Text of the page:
I am currently a college student, so my peers and I are experiencing one of the times in life where we leave our parents rules and reasons to create our own – and it is both a dangerous and a wonderful thing. It is dangerous because it feels more natural to rebel and do what we want, or what our hormones tell us we want. Then we take those things and create our reasoning for why it is right, turning it into our own reality and truth. In the Relevant Magazine article titled “(Almost) Everyone’s Doing It” Dr. Jenell Williams Paris explains it this way:
“A young child may follow [the rule to look both ways before crossing the street] solely because of the power of her parents’ authority, which is appropriate.” However, “As she grows, the child [continues to look both ways] but for a deeper reason that she owns herself. She sees the broader context of traffic, understands the benefits and dangers and makes choices accordingly. Rules are external and authority bound: Maturity requires knowledge of why to do the right thing, not just what the right thing is.”
Once something is rooted in as our own personal reality of good or bad it is much harder to change that opinion or go back. These roots form the branches of our life, they ground us in to our beliefs, to our values and even connect us to our culture so that we may grow as individuals intertwined. It is good for us to form personal reasonings of why we do things, then we are more likely to commit to them and make them our own.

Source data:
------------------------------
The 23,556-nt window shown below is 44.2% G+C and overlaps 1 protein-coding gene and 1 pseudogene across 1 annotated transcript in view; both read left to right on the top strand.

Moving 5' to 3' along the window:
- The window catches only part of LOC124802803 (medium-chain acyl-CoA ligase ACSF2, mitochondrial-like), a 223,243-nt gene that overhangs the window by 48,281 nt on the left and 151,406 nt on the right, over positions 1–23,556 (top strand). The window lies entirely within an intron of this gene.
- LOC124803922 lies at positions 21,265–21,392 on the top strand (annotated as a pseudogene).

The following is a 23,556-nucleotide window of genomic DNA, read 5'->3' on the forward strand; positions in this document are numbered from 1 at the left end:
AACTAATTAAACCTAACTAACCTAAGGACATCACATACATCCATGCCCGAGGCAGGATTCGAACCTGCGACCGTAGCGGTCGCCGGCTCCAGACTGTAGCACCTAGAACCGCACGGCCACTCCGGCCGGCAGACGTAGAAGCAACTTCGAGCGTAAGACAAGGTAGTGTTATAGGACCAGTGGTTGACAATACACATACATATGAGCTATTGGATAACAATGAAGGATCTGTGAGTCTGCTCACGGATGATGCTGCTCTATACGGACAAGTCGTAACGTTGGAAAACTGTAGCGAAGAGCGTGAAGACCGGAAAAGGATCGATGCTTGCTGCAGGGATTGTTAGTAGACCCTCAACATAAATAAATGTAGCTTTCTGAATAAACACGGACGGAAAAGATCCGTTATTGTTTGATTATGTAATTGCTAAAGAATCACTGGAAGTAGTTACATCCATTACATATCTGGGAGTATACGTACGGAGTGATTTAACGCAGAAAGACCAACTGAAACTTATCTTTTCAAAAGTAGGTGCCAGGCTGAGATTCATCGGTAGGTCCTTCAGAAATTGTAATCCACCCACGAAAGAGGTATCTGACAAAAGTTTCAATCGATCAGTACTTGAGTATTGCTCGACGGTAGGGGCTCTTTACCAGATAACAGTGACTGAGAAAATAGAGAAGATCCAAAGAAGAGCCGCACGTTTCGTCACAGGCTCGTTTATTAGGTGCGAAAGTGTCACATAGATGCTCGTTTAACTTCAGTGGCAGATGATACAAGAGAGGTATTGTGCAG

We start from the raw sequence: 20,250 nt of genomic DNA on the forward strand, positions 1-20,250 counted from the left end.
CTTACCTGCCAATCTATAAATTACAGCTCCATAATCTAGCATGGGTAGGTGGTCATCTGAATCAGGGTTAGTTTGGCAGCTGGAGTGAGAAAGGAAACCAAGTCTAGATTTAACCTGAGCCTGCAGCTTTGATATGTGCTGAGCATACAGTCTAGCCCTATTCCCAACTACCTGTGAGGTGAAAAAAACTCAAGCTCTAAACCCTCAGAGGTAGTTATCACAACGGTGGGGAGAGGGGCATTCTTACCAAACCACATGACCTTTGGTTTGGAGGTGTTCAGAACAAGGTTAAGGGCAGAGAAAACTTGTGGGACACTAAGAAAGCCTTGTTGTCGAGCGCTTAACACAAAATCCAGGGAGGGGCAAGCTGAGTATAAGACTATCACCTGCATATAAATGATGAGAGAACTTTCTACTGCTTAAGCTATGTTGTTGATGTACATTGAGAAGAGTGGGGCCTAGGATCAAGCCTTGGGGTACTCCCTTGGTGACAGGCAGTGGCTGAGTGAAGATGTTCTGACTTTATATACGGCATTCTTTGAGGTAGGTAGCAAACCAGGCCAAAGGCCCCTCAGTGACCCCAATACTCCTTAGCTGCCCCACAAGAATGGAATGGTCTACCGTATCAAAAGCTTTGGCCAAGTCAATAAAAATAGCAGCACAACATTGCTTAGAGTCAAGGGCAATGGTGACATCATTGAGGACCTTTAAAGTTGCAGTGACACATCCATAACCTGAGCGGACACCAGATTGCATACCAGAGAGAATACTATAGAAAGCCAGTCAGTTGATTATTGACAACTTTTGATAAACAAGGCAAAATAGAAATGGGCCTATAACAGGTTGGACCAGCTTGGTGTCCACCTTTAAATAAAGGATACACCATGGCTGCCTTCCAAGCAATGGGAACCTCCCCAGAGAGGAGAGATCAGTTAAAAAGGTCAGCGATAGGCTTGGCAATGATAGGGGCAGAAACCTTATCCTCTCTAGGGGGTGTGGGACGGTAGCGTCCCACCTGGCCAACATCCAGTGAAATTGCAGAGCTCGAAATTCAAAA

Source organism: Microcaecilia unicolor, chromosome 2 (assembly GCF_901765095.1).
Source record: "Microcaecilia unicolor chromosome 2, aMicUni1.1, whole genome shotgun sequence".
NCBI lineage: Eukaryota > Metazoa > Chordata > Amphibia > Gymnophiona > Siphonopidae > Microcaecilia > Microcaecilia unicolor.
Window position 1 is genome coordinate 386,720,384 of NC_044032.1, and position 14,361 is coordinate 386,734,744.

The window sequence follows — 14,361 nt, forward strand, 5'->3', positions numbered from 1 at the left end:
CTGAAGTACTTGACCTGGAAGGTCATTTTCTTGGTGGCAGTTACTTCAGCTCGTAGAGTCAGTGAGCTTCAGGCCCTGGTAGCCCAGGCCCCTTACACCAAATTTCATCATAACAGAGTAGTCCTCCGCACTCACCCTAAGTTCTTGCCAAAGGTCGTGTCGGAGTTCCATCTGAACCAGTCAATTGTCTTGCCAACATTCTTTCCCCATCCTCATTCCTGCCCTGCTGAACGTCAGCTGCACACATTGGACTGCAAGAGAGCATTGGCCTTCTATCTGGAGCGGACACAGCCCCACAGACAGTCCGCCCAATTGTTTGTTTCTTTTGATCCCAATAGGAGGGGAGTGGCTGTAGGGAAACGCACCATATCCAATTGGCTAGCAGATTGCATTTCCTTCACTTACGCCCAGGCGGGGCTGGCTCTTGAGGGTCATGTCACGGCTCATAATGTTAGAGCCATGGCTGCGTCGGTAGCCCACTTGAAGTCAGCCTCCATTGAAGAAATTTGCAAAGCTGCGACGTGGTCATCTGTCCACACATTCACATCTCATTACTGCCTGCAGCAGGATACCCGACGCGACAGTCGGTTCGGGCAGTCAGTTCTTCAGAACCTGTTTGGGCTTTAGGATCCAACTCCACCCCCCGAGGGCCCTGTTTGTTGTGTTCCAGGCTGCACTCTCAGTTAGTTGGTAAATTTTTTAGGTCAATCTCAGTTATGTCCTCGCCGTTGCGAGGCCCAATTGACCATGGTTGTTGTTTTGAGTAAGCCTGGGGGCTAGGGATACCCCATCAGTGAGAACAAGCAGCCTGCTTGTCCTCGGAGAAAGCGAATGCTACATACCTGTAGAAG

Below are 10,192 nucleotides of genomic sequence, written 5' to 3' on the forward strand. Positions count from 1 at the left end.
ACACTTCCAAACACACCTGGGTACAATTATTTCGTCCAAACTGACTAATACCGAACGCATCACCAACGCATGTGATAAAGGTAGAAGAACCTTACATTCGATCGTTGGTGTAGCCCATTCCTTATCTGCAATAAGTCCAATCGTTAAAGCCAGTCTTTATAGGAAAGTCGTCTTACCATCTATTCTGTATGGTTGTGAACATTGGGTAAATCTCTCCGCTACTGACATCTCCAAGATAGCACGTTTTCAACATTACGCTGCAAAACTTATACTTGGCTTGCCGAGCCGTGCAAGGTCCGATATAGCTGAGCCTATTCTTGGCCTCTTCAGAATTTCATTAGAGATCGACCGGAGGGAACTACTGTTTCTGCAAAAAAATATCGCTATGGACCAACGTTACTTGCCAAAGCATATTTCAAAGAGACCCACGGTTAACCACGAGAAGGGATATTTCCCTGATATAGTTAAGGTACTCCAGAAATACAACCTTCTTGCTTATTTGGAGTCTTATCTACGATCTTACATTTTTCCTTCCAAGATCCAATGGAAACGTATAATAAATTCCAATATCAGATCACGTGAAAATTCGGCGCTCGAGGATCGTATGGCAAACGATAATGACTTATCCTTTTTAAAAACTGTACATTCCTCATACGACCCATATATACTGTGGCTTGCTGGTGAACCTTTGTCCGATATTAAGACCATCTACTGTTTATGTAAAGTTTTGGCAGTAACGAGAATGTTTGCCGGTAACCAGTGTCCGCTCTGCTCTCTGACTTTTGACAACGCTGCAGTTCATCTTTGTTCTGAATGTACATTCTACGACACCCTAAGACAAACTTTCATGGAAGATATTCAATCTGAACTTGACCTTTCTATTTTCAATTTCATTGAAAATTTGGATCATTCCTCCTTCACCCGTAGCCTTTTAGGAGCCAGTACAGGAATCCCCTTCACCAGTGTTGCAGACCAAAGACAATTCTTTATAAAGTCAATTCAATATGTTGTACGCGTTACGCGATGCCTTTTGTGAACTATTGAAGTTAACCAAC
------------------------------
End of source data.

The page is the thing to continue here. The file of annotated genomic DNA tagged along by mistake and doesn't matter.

I feel that this is where our answer to the sex issue starts: we must decide for ourselves the reasons why or why not to have sex, believe in them fully and then commit to living them out. No abstinence program or sex education will be fully effective if we simply tell kids what to do and don’t allow them to think for themselves. No sermon or small group message will make an impact unless we allow it to grow on its on terms. We can plant seeds, but we must also disturb the soil to challenge pre-exisiting definitions and cultivate discussion. That is my hope here.
Stay tuned and next week I will give you my personal reasons why I abstain from sex, and hopefully we can all grow together a little more in the process :)
What are your personal reasons why or why not to have sex?
How did you come to that decision – was it on your own
or because someone else told you to?
Less than a year ago I started diving into some burning questions I had about what purity really means, especially as a college student. I have spent hours pouring over blogs, books, and articles looking for a perspective that addressed all the frustration I was feeling. When I couldn’t find that perspective, I realized that the frustration came from a sense of being left behind. Why wasn’t anyone speaking to the college students, those of us who are facing one of the most challenging sexual periods of our lives? There were things covering purity in high school, in marriage, or being celibate and single. Some articles tried to address the issue of college relationships, but they were all written by older campus pastors or professors who have since been married. Their point of view was, of course older and wiser in most ways, yet it also left out the genuine struggle of being stuck in this period of waiting. After all they were past waiting, but I am looking at several more years of virginity and patient frustrations.
The victimization of women in the media has become a very popular topic in the last ten years. It has become almost common knowledge that the photos of women in magazines are photo-shoped and Hollywood has turned women into mere sex objects. It’s a harsh reality that subconsciously hurts thousands of girls, and thankfully there are a good number of groups promoting awareness about it all.